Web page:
The NBC sends the National Visa Center (NVC) an electronic data report on I-601A receipts on a daily basis, so that the NVC can stop processing the immigrant visa (IV) application until there is a decision on the waiver application. A “decisions” report is sent to the NVC every week, to inform the NVC of waiver application outcomes so that the NVC can then proceed with IV processing. The NBC does not send the actual I-601A decision to the NVC; it only sends notification of whether the I-601A was approved or denied. If the NBC denies the application because it has a “reason to believe” the applicant might be inadmissible under another ground, it only informs the NVC that the waiver application was denied.

For the first two months of provisional waiver adjudication, all applications were reviewed by division supervisors to ensure that the appropriate decisions were being made. Now, all denials are reviewed by the supervisor and approvals are only spot-checked. If a supervisor has questions or concerns about a particular decision, the encourages a dialogue with the adjudicator to find out more about the decision recommendation, but does not instruct the adjudicator on how to rule in a particular case. If there is still disagreement as to whether the application should have been approved or denied, the supervisor may seek further guidance from one of the section chiefs.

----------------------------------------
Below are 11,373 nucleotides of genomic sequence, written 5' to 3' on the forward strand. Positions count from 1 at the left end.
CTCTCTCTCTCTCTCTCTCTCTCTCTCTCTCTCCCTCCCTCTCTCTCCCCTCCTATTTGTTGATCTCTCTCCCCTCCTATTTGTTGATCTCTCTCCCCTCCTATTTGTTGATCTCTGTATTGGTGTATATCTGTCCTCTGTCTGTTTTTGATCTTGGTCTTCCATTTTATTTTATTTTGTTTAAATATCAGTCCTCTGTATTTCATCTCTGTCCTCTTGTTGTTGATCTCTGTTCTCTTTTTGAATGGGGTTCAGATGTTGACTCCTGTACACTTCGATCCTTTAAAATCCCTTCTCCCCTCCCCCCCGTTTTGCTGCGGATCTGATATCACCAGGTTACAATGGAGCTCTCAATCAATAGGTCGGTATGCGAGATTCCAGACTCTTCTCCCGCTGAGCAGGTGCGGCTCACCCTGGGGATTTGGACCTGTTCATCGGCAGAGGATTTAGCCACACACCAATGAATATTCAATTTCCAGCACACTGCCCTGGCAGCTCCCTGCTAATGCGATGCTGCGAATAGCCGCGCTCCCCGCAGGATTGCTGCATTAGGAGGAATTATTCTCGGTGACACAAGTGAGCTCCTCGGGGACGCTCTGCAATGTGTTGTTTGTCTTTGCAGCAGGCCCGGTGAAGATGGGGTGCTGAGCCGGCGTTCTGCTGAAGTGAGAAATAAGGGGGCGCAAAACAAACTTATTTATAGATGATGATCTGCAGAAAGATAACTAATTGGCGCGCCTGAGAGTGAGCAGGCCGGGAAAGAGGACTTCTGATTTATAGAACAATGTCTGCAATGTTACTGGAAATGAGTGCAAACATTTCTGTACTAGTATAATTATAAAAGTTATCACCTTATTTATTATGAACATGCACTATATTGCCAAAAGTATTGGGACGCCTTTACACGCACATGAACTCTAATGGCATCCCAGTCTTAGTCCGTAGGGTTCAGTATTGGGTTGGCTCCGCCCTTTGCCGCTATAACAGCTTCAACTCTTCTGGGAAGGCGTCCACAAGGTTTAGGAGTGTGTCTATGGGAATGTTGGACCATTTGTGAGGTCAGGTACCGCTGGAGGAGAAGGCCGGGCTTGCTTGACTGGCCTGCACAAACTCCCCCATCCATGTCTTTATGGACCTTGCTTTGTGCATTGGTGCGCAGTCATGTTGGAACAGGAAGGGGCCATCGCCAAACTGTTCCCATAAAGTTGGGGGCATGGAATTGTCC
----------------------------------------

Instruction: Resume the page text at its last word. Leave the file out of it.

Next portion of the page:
Every week a report is generated indicating how many applications were adjudicated. The NBC communicates and shares data with the State Department to determine whether I-601A applicants who were denied were later approved by the consulate through an I-601 waiver, and whether applicants whose I-601As were approved were later denied by the consulate due to a finding of inadmissibility on a ground other than unlawful presence. The statistical evidence is not yet meaningful to draw any conclusions on these issues.
If an I-601A applicant who is denied elects to re-file, the NBC will pull the original application and check it against the new application.

Statistics

The NBC has provided the following numbers based on I-601A applications received or adjudicated from March 4 – September 14, 2013:

23, 949 applications were sent to Lockbox
17,996 applications were accepted by Lockbox
5,953 applications were rejected by Lockbox